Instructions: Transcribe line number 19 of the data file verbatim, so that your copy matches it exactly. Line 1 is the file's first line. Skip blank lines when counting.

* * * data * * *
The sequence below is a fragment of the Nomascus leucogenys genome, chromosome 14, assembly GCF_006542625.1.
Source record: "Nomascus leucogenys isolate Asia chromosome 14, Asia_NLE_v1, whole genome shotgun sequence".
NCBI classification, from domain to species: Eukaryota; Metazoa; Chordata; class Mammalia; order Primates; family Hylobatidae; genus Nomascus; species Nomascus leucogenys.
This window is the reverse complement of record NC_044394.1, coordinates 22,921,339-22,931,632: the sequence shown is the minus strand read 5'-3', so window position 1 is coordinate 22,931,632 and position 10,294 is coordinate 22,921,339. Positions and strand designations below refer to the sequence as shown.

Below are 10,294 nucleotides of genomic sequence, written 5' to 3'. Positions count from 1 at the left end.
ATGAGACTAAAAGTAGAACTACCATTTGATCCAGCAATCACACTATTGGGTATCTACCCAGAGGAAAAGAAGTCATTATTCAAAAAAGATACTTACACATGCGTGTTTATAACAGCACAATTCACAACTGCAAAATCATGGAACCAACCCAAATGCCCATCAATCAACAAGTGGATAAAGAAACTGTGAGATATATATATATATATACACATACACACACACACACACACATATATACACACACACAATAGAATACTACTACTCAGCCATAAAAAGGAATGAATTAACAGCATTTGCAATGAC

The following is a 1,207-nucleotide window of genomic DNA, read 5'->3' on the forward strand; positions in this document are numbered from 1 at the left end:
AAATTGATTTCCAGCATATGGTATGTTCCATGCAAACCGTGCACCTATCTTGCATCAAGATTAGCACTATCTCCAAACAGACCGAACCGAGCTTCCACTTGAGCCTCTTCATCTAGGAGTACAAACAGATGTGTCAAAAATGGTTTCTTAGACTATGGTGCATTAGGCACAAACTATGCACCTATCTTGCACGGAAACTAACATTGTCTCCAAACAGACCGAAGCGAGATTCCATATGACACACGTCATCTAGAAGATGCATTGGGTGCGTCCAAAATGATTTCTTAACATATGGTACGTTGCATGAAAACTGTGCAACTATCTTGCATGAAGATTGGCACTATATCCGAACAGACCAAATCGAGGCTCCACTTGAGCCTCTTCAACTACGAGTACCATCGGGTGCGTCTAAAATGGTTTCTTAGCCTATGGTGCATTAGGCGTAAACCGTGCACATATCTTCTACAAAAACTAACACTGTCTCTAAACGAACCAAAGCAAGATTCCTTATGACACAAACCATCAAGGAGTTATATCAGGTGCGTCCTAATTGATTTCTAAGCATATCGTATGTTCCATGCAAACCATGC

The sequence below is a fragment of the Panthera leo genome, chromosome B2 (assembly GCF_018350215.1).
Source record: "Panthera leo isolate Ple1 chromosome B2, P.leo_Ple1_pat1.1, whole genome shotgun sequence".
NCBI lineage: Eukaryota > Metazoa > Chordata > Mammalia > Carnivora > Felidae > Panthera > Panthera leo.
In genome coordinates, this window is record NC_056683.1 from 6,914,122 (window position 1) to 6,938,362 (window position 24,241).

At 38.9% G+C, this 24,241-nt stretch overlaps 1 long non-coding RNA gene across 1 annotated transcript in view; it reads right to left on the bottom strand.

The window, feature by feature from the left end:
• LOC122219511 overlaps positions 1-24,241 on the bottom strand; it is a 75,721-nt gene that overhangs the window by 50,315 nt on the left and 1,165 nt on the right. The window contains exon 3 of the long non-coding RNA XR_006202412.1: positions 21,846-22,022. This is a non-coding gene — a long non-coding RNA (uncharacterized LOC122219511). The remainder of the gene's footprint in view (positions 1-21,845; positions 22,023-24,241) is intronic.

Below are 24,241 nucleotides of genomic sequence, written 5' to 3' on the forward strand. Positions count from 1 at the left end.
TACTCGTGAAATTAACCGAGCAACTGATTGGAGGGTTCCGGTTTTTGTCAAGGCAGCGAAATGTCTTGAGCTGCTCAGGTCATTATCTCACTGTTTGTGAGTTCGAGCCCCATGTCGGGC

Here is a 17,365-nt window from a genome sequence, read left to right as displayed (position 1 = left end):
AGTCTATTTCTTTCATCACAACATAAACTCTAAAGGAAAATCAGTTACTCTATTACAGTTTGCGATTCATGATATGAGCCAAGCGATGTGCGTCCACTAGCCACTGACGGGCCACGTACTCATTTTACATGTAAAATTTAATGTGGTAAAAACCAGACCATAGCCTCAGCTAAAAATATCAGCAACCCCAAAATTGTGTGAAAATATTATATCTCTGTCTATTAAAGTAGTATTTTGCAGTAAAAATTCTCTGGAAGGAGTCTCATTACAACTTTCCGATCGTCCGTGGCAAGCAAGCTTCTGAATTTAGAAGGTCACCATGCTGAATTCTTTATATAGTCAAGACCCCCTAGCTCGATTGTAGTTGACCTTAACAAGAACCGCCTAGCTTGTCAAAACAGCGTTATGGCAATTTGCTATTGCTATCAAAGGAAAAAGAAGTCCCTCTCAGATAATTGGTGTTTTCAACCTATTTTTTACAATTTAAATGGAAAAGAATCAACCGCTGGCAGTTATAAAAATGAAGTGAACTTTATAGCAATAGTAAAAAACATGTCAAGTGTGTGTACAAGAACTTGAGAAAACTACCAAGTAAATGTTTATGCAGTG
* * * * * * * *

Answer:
AGTCTATTTCTTTCATCACAACATAAACTCTAAAGGAAAATCAGTTACTCTATTACAGTTTGCGATTCATGATATGAGCCAAGCGATGTGCGTCCACTAGCCACTGACGGGCCACGTACTCATTTTACATGTAAAATTTAATGTGGTAAAAACCAGACCATAGCCTCAGCTAAAAATATCAGCAACCCCAAAATTGTGTGAAAATATTATATCTCTGTCTATTAAAGTAGTATTTTGCAGTAAAAATTCTCTGGAAGGAGTCTCATTACAACTTTCCGATCGTCCGTGGCAAGCAAGCTTCTGAATTTAGAAGGTCACCATGCTGAATTCTTTATATAGTCAAGACCCCCTAGCTCGATTGTAGTTGACCTTAACAAGAACCGCCTAGCTTGTCAAAACAGCGTTATGGCAATTTGCTATTGCTATCAAAGGAAAAAGAAGTCCCTCTCAGATAATTGGTGTTTTCAACCTATTTTTTACAATTTAAATGGAAAAGAATCAACCGCTGGCAGTTATAAAAATGAAGTGAACTTTATAGCAATAGTAAAAAACATGTCAAGTGTGTGTACAAGAACTTGAGAAAACTACCAAGTAAATGTTTATGCAGTG